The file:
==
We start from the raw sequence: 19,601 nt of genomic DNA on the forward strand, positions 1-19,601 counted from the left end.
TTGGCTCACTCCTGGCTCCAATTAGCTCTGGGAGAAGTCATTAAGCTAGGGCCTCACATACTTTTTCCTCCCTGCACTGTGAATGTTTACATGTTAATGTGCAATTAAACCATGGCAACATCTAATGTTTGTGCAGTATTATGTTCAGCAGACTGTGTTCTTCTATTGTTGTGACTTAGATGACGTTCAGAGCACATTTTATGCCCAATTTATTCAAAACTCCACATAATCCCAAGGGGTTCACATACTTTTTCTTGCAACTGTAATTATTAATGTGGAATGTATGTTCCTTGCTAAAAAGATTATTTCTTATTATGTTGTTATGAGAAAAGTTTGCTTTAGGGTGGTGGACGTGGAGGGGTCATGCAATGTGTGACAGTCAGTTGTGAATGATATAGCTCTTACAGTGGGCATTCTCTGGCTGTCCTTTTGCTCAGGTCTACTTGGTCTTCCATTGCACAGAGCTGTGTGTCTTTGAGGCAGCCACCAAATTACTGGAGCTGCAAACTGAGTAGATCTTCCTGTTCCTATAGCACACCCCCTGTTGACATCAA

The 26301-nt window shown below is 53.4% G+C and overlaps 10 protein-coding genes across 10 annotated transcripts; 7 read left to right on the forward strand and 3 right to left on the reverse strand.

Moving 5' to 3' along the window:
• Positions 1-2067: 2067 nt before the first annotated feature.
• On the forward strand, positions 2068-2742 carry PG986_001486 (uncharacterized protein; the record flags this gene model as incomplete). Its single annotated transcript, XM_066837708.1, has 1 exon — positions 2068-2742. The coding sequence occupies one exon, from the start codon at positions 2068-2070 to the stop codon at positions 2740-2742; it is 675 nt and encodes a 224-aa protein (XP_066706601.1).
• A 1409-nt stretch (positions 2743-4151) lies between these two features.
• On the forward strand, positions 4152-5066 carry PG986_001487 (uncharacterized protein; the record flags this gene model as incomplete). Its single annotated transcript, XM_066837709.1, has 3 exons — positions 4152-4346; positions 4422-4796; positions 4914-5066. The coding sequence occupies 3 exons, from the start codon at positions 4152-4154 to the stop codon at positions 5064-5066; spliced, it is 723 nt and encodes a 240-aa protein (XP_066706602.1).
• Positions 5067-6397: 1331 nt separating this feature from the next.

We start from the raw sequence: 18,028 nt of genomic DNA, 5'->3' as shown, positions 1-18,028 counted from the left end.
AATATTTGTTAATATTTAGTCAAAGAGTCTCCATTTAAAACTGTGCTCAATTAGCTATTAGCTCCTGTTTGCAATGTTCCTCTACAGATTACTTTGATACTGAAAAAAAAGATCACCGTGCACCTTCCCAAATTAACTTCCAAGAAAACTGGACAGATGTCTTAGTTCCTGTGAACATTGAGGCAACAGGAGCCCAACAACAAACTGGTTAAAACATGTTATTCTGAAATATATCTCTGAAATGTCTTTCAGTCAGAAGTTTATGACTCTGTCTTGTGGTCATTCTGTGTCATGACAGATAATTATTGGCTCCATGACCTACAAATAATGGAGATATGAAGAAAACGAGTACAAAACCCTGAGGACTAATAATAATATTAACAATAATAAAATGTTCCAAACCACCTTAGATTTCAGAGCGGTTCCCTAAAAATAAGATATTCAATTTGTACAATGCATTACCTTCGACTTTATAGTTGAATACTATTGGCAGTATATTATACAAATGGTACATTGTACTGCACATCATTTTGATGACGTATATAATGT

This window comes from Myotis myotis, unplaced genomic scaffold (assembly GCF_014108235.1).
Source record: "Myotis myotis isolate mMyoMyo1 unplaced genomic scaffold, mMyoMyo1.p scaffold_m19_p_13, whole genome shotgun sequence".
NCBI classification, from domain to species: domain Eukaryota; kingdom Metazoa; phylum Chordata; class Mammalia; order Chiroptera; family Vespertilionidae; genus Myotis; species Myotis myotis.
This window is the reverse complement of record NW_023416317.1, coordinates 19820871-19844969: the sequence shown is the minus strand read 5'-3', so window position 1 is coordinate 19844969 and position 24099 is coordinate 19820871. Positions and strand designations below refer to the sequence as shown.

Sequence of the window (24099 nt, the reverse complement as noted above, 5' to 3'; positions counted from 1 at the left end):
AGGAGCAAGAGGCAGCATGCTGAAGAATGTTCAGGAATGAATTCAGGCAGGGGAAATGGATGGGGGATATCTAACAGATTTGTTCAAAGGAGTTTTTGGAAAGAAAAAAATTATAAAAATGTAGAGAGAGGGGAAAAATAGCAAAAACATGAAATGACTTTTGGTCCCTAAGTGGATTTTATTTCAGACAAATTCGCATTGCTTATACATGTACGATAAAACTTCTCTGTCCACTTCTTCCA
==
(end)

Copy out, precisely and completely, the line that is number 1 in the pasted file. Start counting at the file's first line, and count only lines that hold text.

We start from the raw sequence: 19,601 nt of genomic DNA on the forward strand, positions 1-19,601 counted from the left end.